There was nothing in my post to get paranoid about as Timmy laid out the ground work for speculation on whether he went to bed with someone 10 years his junior.

  29. Kaye Lee

    Tim is primed to follow in Robb’s footsteps……

    A Chinese government-backed propaganda unit and a swag of companies that stand to gain from the China Australia Free Trade Agreement have made more than half a million dollars of political donations in Victoria, raising concerns about the influence of foreign donors.

    Companies linked to Chinese conglomerate Yuhu Group made a donation to then trade minister Andrew Robb’s fundraising entity the day the trade deal was clinched.

    Bayside Forum, which supports the federal Liberal candidate in the seat of Goldstein (where Mr Robb is set to be succeeded by former Human Rights Commissioner Tim Wilson at the July 2 federal election), accepted $100,000 in donations from executives of Chinese agriculture, property development and infrastructure company Yuhu Group.

    At the time, Mr Robb was negotiating both ChAFTA and the 12-country Trans-Pacific Partnership. Mr Robb also endorsed Yuhu’s $2 billion investment in Australian agriculture in a joint-venture with a Chinese state-owned enterprise at its launch on September 15, 2014.

    According to AEC disclosures, Chaoshan No 1 Trust (of which Mr Huang is a director) made a $50,000 donation to Bayside Forum two months later, on the same day ChAFTA was finalised and details announced by Mr Robb and then prime minister Tony Abbott.

    Another $50,000 donation to Bayside Forum, this time by Fu Ocean Pty Ltd (whose director Zhaokai Su is reportedly Yuhu’s office manager), was undated. And two months after the Hong Kong meeting, $30,000 was donated to the New South Wales division of the Liberal Party. It is illegal for property developers to donate to the NSW branch, but a loophole permits it if the funds are intended to contribute to a federal campaign.

    Mr Robb declined to answer Fairfax Media questions about Bayside Forum’s protocols for handling potential conflicts between fundraising sources and his responsibilities as a minister.

    “There were absolutely no conflicts of interest,” he said.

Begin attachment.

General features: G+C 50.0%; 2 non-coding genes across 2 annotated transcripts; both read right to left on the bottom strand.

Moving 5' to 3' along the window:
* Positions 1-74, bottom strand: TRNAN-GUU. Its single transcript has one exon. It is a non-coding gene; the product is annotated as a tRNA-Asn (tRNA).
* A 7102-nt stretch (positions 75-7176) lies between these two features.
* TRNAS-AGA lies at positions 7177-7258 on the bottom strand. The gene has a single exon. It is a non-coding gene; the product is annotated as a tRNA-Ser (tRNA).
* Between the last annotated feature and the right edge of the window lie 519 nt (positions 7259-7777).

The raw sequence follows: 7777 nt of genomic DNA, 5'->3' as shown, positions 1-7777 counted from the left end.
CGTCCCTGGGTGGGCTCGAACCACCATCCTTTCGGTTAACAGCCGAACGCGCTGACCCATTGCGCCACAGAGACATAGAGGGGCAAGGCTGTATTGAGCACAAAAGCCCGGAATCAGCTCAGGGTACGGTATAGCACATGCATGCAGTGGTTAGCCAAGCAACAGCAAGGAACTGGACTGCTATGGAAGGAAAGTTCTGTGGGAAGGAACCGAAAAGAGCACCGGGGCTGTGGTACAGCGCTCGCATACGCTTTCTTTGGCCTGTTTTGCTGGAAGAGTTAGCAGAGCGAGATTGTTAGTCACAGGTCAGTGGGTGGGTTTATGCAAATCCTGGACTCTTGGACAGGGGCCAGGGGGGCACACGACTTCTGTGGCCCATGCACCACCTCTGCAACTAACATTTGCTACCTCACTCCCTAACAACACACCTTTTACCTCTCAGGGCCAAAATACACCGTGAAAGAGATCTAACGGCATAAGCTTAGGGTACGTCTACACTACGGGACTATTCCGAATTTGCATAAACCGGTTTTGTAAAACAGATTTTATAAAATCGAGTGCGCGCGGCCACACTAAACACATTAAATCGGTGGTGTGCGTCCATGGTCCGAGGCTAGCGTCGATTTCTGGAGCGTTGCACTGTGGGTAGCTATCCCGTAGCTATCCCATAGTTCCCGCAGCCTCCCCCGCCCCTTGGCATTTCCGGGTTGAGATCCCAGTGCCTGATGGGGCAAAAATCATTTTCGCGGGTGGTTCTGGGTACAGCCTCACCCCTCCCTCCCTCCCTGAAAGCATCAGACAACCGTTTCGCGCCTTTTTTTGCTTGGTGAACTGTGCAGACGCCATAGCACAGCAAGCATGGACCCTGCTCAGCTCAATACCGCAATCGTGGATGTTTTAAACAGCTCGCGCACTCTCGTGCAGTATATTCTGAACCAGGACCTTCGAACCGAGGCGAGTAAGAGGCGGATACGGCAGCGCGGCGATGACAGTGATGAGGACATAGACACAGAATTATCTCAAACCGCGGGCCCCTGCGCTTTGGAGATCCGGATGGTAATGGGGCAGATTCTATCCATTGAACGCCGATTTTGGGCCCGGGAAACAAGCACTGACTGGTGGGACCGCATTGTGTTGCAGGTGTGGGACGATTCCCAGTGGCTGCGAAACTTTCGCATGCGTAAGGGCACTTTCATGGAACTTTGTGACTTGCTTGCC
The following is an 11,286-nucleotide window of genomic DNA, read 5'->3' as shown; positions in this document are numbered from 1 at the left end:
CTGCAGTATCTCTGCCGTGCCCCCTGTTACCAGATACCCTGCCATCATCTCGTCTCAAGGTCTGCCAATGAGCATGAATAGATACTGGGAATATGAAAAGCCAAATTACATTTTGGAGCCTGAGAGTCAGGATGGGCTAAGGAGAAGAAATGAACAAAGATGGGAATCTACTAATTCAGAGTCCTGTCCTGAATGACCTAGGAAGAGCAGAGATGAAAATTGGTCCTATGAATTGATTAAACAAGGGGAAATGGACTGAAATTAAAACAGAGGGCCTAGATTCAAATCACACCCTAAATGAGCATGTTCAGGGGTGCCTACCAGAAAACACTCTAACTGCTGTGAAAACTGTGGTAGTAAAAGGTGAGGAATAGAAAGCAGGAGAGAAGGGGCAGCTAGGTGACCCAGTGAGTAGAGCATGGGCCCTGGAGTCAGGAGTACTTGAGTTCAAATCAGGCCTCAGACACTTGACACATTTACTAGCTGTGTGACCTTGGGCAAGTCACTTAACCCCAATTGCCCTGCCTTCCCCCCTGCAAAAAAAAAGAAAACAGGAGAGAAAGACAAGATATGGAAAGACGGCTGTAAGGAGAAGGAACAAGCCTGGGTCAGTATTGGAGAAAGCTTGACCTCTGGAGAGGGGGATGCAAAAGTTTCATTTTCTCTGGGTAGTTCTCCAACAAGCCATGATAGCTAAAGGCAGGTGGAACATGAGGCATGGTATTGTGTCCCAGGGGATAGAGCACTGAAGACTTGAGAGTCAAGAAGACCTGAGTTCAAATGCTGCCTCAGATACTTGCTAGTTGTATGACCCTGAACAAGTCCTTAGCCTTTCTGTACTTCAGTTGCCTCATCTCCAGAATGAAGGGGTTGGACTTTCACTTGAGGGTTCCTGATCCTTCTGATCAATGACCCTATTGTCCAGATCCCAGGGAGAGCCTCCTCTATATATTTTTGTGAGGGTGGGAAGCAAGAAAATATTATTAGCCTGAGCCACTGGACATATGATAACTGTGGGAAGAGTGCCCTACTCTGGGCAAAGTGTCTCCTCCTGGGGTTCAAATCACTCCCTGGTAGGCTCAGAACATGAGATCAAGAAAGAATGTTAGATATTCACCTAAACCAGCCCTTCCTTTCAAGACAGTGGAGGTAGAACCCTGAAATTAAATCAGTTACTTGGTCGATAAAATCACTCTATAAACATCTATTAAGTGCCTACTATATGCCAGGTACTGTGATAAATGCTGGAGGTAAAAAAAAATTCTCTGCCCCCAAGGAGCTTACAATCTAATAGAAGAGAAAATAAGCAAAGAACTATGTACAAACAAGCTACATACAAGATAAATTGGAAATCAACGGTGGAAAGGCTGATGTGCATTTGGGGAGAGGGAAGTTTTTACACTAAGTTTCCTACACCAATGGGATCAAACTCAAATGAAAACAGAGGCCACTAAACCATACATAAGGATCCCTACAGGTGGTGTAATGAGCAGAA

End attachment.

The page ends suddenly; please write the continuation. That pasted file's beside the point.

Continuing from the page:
Mr Huang was contacted for comment but did not respond.

    Meanwhile, the Victorian Liberals received $15,000 from the China Australia Media Group, believed to be an arm of the Chinese government. The group has twice been outed for hiring Western journalists at news conferences to ask soft questions of government ministers and officials with the aim of spreading Chinese propaganda.

    Fu Ocean disclosed its $30,000 contribution to the NSW Liberals, but failed to disclose the $50,000 Bayside Forum donation.

    http://www.smh.com.au/federal-politics/federal-election-2016/chinese-interests-play-an-increasing-role-in-australian-and-political-donations-20160517-goxl8b.html

    Former trade minister Andrew Robb has joined investment bank Moelis & Company, where he will focus on deals with China.

    The role with Moelis, a New York-listed investment bank, will see Mr Robb mainly helping Chinese companies looking to enter the Australian market.

    He will have the title of independent adviser.

    Moelis also has an asset management business focused on wealthy Chinese wishing to obtain an Australian passport, through the Significant Investor Visa program.

    Mr Robb was responsible for redesigning this program while in government to tilt the required $5 million in investment away from passive bonds, towards higher risk venture capital and small company investments.

    Moelis says it has about $1 billion in assets under management from this program.

    http://www.afr.com/news/politics/national/andrew-robb-takes-china-role-at-investment-bank-moelis–co-20160713-gq4idu#ixzz4FsgvTpFd

  30. paulwalter

    Kaye Lee, you have blown my mind again. Not only the general sense of what Robb’s FTA’s are about, but the nuts and bolts, where it fits together with a particular example.

    This is precisely the sort of writing conspicuous by its absence in mass circulation or audience MSM and we guess why when we read a commentary like this one.

    Can you imagine the sort of stuff that goes on behind closed doors re the Americans?

    Does it explain why a whole heap of music has “disappeared” from UTube, for example?

  31. Bacchus

    Glenn K – just a correction to “it is galling to realise Tim will end up with a taxpayer funded pension for life in a few years